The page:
HBO’s Game of Thrones may have been one of the early adopters, but it’s not taken long for the rest of the film and TV world to catch on to the benefits of shooting in Northern Ireland.

game of thrones

Northern Ireland is one of the most attractive places to shoot in Europe right now. It boasts stunning, diverse and easily accessible locations, world-class crews and excellent facilities, as well as the UK tax credit and generous production funding from Northern Ireland Screen.

Productions that shoot entirely on the island of Ireland can also access relief on 100% of their budgets via the UK and Irish tax reliefs. Recent features include The Lost City Of Z, sci-fi blockbuster Morgan produced by Ridley Scott, Universal’s Dracula Untold (which shot at iconic locations including the Giant’s Causeway and Mount Stewart) and Ben Wheatley’s High-Rise.

On the TV side, ITV’s The Frankenstein Chronicles, BBC Drama’s The Fall and Line Of Duty, and Game Of Thrones have all been in town recently. Last year Mark Huffam produced Channel 4’s Grand National horse racing commercial, which shot at the Ulster Folk and Transport Museum.

“We keep coming back because of the support, talent and passion we’ve discovered in this wonderful region,” says Jay Roewe, HBO’s senior vice-president, West Coast production.

The Lowdown

Financial incentives

As well as being able to access the UK’s film, high-end TV and animation tax breaks, productions can also apply for funding from Northern Ireland Screen up to a ceiling of 25% of the overall budget. Production funding is available for films, television drama, animation, factual and entertainment and digital content. While Northern Ireland Screen technically offers up to $1.22m (£800,000) for a large production, the amount can be negotiated, especially if the production is likely to be of great economic benefit to the region (Game Of Thrones and Dracula Untold, for example, received considerably more). Northern Ireland Screen does not take an equity stake and the money comes in the form of a recoupable loan. A production must have 65% of its funding already in place. Further information www.


Northern Ireland can comfortably host two large productions, as well as a number of smaller productions, at any given time. Belfast’s Titanic Studios has six sound stages. Dracula Untold and The Lost City Of Z shot in the city’s old Britvic building. Half an hour outside the city is The Linen Mill Film & Television Studios, comprising 77,000 square feet of build space. The region boasts world-class crews thanks to the continued presence of Game Of Thrones and a big push on training from Northern Ireland Screen.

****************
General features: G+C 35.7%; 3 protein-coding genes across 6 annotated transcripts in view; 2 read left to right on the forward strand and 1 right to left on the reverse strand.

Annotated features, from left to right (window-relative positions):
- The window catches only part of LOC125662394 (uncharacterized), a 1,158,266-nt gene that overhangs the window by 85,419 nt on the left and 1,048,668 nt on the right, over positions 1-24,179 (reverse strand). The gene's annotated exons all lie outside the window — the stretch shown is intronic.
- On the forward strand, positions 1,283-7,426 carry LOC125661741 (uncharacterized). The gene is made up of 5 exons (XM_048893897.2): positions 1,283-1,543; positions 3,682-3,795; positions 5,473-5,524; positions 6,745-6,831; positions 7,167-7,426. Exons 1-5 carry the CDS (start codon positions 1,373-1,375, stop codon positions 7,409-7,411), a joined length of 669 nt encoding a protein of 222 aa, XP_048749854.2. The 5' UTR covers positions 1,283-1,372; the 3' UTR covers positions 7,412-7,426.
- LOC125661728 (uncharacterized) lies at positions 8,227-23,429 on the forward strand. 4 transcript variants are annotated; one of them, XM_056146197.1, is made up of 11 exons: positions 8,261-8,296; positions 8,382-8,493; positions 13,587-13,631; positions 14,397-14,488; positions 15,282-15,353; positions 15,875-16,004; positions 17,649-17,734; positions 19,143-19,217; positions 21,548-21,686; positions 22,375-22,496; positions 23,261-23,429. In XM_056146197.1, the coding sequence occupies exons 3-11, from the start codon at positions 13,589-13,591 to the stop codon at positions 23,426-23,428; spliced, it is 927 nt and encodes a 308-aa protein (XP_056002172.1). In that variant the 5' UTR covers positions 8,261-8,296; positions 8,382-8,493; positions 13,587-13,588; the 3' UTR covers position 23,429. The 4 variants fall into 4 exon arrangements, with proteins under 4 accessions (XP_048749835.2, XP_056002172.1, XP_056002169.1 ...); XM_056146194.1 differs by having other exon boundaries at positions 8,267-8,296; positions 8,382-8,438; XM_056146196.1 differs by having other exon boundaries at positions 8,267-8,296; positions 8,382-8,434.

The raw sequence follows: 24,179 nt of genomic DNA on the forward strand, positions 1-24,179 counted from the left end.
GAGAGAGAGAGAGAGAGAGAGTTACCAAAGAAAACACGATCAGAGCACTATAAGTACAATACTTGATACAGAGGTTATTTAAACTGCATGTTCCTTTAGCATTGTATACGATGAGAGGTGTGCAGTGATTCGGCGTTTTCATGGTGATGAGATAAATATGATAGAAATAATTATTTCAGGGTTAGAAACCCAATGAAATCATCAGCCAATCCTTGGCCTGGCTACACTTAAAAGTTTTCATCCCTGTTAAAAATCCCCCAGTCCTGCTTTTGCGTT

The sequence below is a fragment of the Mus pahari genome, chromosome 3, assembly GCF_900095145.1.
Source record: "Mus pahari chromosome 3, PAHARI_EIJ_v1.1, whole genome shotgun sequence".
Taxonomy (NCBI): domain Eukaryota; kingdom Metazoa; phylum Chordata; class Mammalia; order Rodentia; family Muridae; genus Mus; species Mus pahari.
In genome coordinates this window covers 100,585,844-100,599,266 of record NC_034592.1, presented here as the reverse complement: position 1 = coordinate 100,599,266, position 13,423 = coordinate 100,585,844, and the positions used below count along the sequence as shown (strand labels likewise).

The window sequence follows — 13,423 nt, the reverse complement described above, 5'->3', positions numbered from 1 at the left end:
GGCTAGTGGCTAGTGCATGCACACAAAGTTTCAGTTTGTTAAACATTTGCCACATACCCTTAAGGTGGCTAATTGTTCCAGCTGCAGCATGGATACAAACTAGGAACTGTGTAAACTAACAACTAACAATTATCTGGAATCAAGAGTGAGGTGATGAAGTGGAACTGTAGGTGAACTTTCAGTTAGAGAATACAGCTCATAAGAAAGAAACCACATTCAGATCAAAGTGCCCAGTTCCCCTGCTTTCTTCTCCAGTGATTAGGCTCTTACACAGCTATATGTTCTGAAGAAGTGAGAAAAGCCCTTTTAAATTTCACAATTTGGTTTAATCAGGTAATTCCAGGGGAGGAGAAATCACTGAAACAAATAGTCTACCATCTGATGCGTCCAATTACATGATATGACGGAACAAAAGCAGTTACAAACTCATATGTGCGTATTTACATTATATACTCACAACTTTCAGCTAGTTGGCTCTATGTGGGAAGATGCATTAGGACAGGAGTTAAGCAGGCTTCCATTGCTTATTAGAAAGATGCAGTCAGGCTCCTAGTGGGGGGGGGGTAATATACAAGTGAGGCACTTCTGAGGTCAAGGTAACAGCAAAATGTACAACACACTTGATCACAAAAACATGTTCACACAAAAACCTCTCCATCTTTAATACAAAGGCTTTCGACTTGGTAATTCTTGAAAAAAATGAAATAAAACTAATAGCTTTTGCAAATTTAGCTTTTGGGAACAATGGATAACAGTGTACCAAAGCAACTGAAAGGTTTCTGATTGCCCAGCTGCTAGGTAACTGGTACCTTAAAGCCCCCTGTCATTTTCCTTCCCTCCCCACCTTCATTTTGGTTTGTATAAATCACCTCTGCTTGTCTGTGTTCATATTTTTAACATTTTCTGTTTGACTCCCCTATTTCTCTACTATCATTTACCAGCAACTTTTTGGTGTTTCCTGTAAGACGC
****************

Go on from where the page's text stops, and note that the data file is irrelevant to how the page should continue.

Castles, stately homes, villages, mountains, forests, beaches and the cityscape of Belfast, which combines both Victorian and and 21st-century architecture.

Where to stay

The Fitzwilliam and The Merchant are popular Belfast hotels. The city also has a great range of apartment options, including in the Titanic Quarter, meaning cast/crew can stumble out of bed and into the studio in five minutes. Rates are cheaper than London.

Where’s the craic?

Belfast boasts two Michelin-star restaurants — Ox and Eipic — as well as an abundance of pubs offering good old-fashioned Irish entertainment (and drinking), including Kelly’s Cellars. Robert Pattinson and The Lost City Of Z co-star Charlie Hunnam were among the A-listers at Van Morrison’s the A-listers at Van Morrison’s birthday gig recently. On days off, cast and crew often make the trip to Harry’s Shack on the beach at Portstewart, which is famous for its seafood, while studio executives head for Portstewart Golf Club.

Size matters

A production can access almost all of the key locations in the region within an hour if it bases itself in Belfast. The international airport is 20 minutes from the city centre and taxis are cheap and abundant.

Piers Tempest, producer, The Journey

“The combination of the crew base, variety of landscape, relative cost compared to the rest of the UK and a proactive support structure through Northern Ireland Screen makes Northern Ireland a great place to film.”

Would they return?

Yes – this is Tempest’s fourth feature production in Belfast.

What could be improved?

The territory needs more studio space

First person to call

Andrew Reid, head of production, Northern Ireland Screen